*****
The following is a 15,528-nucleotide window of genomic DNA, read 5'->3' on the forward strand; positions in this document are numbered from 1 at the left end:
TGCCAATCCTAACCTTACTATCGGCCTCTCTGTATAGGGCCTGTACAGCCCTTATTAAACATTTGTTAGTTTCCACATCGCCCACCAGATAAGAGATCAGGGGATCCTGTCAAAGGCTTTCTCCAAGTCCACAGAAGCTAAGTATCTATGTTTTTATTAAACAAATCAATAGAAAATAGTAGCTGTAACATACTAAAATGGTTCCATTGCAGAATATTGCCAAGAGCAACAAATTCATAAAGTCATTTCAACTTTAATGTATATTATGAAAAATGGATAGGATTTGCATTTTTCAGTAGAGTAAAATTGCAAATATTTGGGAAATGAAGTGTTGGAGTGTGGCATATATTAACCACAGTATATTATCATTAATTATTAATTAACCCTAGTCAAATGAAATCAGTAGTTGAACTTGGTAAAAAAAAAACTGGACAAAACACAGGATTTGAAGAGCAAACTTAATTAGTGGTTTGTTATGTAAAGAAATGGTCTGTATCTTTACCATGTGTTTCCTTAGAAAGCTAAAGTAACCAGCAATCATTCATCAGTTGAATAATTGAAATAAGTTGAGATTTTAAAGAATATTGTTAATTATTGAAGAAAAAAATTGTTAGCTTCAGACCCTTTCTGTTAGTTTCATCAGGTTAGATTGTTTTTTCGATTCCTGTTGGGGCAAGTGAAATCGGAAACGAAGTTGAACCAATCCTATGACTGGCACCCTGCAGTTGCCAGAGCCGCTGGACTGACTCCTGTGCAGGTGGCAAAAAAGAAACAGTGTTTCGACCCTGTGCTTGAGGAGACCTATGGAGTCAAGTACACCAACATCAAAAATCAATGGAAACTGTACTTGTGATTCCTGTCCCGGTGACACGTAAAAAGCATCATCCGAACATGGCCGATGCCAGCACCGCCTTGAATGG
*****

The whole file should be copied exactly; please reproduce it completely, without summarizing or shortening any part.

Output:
The following is a 15,528-nucleotide window of genomic DNA, read 5'->3' on the forward strand; positions in this document are numbered from 1 at the left end:
TGCCAATCCTAACCTTACTATCGGCCTCTCTGTATAGGGCCTGTACAGCCCTTATTAAACATTTGTTAGTTTCCACATCGCCCACCAGATAAGAGATCAGGGGATCCTGTCAAAGGCTTTCTCCAAGTCCACAGAAGCTAAGTATCTATGTTTTTATTAAACAAATCAATAGAAAATAGTAGCTGTAACATACTAAAATGGTTCCATTGCAGAATATTGCCAAGAGCAACAAATTCATAAAGTCATTTCAACTTTAATGTATATTATGAAAAATGGATAGGATTTGCATTTTTCAGTAGAGTAAAATTGCAAATATTTGGGAAATGAAGTGTTGGAGTGTGGCATATATTAACCACAGTATATTATCATTAATTATTAATTAACCCTAGTCAAATGAAATCAGTAGTTGAACTTGGTAAAAAAAAAACTGGACAAAACACAGGATTTGAAGAGCAAACTTAATTAGTGGTTTGTTATGTAAAGAAATGGTCTGTATCTTTACCATGTGTTTCCTTAGAAAGCTAAAGTAACCAGCAATCATTCATCAGTTGAATAATTGAAATAAGTTGAGATTTTAAAGAATATTGTTAATTATTGAAGAAAAAAATTGTTAGCTTCAGACCCTTTCTGTTAGTTTCATCAGGTTAGATTGTTTTTTCGATTCCTGTTGGGGCAAGTGAAATCGGAAACGAAGTTGAACCAATCCTATGACTGGCACCCTGCAGTTGCCAGAGCCGCTGGACTGACTCCTGTGCAGGTGGCAAAAAAGAAACAGTGTTTCGACCCTGTGCTTGAGGAGACCTATGGAGTCAAGTACACCAACATCAAAAATCAATGGAAACTGTACTTGTGATTCCTGTCCCGGTGACACGTAAAAAGCATCATCCGAACATGGCCGATGCCAGCACCGCCTTGAATGG